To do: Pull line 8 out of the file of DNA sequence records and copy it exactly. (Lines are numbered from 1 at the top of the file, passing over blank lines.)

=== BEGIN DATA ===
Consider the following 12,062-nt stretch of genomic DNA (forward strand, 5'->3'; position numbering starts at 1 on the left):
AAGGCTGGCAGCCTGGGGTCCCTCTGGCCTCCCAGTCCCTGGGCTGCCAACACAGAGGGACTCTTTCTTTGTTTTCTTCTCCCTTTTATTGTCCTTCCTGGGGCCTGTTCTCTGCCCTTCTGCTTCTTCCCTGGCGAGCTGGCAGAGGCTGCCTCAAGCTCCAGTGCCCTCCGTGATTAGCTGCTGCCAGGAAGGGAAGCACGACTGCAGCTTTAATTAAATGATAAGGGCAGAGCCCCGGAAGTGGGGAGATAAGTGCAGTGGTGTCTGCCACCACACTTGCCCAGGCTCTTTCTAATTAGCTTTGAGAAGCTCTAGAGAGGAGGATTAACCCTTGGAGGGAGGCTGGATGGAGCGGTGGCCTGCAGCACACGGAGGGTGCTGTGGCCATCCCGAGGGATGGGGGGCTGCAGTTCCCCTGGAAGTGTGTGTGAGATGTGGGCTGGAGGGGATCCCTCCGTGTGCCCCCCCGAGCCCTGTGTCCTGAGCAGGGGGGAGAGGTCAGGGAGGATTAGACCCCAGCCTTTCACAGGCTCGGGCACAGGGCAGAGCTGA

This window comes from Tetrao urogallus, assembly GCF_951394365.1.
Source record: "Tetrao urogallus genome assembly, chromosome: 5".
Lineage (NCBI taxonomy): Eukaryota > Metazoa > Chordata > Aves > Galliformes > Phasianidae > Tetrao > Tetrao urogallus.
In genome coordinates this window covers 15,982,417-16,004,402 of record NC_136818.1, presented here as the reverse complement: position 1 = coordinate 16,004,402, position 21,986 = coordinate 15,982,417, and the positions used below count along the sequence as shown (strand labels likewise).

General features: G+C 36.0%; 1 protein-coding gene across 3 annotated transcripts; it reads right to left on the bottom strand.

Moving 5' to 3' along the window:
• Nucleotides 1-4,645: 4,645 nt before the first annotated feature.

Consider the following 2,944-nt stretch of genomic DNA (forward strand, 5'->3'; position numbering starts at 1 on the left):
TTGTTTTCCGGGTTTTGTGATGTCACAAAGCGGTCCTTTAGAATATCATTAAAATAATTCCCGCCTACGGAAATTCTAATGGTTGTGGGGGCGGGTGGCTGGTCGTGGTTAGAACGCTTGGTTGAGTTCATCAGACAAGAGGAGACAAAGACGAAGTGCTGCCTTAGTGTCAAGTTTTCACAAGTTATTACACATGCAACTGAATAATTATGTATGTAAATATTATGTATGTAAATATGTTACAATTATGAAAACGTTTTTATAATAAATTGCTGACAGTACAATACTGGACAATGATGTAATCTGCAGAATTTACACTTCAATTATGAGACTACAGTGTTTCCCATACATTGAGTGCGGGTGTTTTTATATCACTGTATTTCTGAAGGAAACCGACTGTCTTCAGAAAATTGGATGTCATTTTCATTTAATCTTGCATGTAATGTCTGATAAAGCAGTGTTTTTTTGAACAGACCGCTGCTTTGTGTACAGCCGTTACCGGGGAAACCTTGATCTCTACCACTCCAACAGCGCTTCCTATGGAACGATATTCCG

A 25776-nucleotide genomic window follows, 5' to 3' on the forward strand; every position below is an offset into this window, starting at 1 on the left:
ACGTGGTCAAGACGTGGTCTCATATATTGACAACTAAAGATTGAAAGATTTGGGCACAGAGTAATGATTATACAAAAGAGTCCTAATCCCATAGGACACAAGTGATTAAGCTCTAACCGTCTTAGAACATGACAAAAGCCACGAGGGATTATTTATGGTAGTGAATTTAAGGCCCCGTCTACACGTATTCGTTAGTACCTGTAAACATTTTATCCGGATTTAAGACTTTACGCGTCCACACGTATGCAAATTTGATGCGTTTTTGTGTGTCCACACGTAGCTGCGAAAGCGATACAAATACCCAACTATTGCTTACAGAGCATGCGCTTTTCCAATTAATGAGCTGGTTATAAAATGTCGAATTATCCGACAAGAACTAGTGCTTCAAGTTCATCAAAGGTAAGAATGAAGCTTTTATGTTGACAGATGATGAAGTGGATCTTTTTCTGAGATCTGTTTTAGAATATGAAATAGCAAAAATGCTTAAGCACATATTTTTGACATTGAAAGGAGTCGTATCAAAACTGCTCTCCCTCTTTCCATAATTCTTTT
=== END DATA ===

Moving 5' to 3' along the window: